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For years, Susanne and I hosted many Rotary Youth Exchange students in our home. This program was an entry point to Rotary for me, and my heart is truly in it. When Rotary’s exchange programs were suspended because of COVID-19 to keep students and families safe, we felt sorry, especially for the participants, because those years cannot be repeated.
Because of the many uncertainties of the pandemic, the Rotary Board has decided to suspend in-person exchanges through June 2022. As we look ahead with hope, we thank Youth Exchange officers, host families, and volunteers for their contributions in years past, and we encourage districts to offer virtual exchanges as a way of connecting students around the world with each other and with our communities.
For those who are not able to participate in Rotary Youth Exchange, Rotary offers other opportunities. New Generations Service Exchange (NGSE) is a Rotary program that deserves wider recognition: It is an excellent opportunity for young people ages 18 to 30 to participate in community service as individuals or in a group and to gain internship experience. Simukai Matshalaga, a Rotaractor from Zimbabwe, stayed with us in Ratzeburg during her NGSE experience three years ago.
In the classic film Lawrence of Arabia, Peter O’Toole plays T.E. Lawrence, the British scholar, military officer, and author who helped Arab tribes in their struggle for independence against the Ottoman Empire.
Lawrence leads a group of Bedouin warriors through the desert for a surprise attack on the Ottoman port of Aqaba. As they reach the end of the desert, they discover that a soldier, Gasim, has fallen off his camel during the night. But it is morning, and the tribesmen, led by Sherif Ali, played in the movie by Omar Sharif, advise Lawrence that going back to find him would be futile, that Gasim would already be dead given the sandstorms and the scorching heat. “Gasim’s time has come; it is written,” one of the soldiers tells Lawrence.
But Lawrence does go back and finds Gasim near death, staggering in the dunes. When they return to camp, Ali offers Lawrence water. Before taking a drink, Lawrence looks at him and says: “Nothing is written.”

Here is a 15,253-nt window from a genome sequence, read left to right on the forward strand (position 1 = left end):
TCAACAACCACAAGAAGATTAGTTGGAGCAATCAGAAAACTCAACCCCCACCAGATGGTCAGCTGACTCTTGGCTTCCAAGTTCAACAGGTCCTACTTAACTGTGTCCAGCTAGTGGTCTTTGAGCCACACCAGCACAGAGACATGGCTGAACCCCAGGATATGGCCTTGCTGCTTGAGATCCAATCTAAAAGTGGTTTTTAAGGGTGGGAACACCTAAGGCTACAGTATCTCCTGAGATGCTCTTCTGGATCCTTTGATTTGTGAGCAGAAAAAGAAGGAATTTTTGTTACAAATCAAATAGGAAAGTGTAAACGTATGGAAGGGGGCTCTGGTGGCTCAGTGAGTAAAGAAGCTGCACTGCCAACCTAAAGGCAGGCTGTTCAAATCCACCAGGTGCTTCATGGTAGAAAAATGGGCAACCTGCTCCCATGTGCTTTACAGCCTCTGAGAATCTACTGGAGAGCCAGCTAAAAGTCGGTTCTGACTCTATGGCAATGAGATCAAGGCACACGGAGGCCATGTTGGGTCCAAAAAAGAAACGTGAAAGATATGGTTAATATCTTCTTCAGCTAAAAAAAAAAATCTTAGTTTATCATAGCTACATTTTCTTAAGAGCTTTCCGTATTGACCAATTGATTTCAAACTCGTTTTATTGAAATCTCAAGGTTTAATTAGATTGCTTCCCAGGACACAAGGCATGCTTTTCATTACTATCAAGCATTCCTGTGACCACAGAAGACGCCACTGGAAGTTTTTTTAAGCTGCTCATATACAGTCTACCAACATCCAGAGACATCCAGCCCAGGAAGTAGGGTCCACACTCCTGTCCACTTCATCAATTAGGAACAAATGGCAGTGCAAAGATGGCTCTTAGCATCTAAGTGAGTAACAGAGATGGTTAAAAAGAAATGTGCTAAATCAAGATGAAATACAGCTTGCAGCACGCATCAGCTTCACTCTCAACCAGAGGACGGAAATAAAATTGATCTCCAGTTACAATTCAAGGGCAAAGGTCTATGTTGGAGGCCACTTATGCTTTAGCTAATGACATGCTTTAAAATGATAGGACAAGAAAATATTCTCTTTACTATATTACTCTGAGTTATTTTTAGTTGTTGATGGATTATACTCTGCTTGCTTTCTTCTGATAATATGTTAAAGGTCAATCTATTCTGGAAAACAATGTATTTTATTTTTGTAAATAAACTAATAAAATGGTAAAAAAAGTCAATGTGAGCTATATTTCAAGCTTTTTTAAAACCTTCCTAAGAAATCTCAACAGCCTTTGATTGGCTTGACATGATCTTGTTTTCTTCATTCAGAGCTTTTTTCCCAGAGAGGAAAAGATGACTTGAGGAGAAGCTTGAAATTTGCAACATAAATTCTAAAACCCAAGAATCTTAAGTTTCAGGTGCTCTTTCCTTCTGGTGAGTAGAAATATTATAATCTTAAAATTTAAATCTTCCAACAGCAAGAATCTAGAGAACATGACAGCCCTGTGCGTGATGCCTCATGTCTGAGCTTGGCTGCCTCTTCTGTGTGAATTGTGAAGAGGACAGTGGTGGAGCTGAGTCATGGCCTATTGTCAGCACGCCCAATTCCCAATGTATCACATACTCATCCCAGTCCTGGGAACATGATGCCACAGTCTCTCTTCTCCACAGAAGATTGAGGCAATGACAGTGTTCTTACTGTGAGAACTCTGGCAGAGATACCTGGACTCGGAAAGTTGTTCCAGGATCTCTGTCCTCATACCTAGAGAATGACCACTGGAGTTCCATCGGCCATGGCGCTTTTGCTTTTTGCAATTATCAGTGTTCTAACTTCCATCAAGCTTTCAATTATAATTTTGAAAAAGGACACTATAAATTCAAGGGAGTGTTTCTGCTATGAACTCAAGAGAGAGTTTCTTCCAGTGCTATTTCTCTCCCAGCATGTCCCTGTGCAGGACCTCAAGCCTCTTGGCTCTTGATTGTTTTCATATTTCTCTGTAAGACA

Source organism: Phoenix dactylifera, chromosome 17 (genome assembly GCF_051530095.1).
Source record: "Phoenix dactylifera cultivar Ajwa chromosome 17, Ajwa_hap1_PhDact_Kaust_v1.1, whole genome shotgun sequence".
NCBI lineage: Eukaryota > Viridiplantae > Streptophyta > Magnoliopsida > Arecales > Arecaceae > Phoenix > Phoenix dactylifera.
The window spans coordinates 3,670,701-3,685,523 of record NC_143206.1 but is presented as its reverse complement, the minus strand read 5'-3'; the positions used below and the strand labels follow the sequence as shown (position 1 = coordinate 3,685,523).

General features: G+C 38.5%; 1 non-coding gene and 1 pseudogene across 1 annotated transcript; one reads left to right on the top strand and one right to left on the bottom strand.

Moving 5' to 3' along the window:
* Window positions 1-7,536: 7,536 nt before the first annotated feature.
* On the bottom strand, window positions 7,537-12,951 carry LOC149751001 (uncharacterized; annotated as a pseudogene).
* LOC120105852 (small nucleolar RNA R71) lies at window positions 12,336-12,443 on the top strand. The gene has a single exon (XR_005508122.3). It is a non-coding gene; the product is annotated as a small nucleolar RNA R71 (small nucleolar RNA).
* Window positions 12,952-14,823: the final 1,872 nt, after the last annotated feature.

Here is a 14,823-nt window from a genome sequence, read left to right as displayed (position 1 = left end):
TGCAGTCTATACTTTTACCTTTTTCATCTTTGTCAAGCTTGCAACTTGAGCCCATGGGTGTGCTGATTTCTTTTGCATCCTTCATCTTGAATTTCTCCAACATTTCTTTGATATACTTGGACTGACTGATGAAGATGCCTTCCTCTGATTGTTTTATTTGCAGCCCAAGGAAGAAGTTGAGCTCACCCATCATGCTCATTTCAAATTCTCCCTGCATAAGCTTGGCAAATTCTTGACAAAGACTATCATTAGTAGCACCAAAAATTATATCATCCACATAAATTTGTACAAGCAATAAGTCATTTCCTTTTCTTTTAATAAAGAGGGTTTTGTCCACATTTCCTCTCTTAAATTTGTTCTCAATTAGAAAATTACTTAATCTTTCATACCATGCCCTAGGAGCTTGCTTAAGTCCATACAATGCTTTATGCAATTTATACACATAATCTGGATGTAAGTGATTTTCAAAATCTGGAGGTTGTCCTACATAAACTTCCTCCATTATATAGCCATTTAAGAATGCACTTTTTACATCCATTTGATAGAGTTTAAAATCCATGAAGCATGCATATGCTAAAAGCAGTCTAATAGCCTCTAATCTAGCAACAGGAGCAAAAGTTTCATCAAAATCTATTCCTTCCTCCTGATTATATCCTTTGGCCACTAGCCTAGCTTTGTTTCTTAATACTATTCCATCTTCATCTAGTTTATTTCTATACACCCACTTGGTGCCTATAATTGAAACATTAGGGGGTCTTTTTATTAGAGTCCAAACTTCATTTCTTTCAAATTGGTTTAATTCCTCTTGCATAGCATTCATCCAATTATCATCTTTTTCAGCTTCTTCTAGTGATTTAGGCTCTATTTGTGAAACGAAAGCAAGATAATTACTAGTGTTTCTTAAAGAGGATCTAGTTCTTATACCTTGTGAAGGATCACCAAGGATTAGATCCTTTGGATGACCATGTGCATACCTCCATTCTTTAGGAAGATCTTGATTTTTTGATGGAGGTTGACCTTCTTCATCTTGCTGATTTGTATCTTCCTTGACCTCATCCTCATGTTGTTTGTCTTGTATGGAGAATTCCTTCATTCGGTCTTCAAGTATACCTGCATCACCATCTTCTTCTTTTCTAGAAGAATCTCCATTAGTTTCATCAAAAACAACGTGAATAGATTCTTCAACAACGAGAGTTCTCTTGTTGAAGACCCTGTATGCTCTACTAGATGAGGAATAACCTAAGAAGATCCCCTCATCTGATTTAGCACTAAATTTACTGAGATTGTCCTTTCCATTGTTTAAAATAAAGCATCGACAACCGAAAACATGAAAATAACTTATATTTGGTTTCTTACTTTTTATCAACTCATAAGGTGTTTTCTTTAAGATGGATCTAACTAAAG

This unforgettable scene means more than just a quotable movie line; it represents a way of looking at the world. It is a challenge to fatalism — that we must accept a certain outcome because of the way it has always been. No, Lawrence says, history is not written, yet.
So it is with The Rotary Foundation. We have not yet emerged from the sandstorm of the COVID-19 pandemic and the economic fallout from it. We are still occupied by work to raise awareness, deliver critical personal protective equipment, and provide support for frontline workers.
To better support the growth of global grants, The Rotary Foundation Trustees recently approved policy changes to help balance financial resources with program demands. These changes will take effect 1 July 2021.
The global grants program has been a tremendous success since it launched in 2013-14. That first year, the Foundation awarded 868 global grants worth $47.3 million. By 2019-20, the number of global grants awarded increased to 1,359, worth $95.6 million. While global grant funding increased by more than 100%, contributions to the Annual Fund, which is the primary source for global grant funding, did not keep pace. The demand for global grant funding is far greater than what is available.
Moreover, the Foundation responded to the unprecedented challenges brought on by COVID-19 by awarding $32 million in disaster response grants since March 2020 to projects aimed at fighting the pandemic.
The amount available from the World Fund for global grants each year depends primarily on Annual Fund contributions. Over the last several years, the World Fund, which provides the necessary funding for our highest priority activities, has been depleted before each Rotary year ends, leaving many grant proposals unfunded. This year, the Foundation implemented several cost-saving measures in an effort to increase the funding available for global grants. The Trustees and the RI Board also transferred $15 million from the Foundation’s operating reserves and RI’s budget surplus to the World Fund. In total, nearly $20 million in additional funding is being made available this year. Unfortunately, it’s still not enough to meet demand. Trustees expect a financial shortfall this year and in years to come due to the growing success of the global grant program.
Stories from Around the World
Africa’s Agents of Change

The arrival of the first peace fellows at the new peace center in Kampala, Uganda, heralds the beginning of a new era for Rotary and the continent.

Rotary 2022 International Convention to be held in Houston

Rotary 2022 International Convention to be held in HoustonThe event will bring more than 20,000 participants from around the world and deliver $30 million in local economic

Rotary projects around the globe

Rotary projects around the

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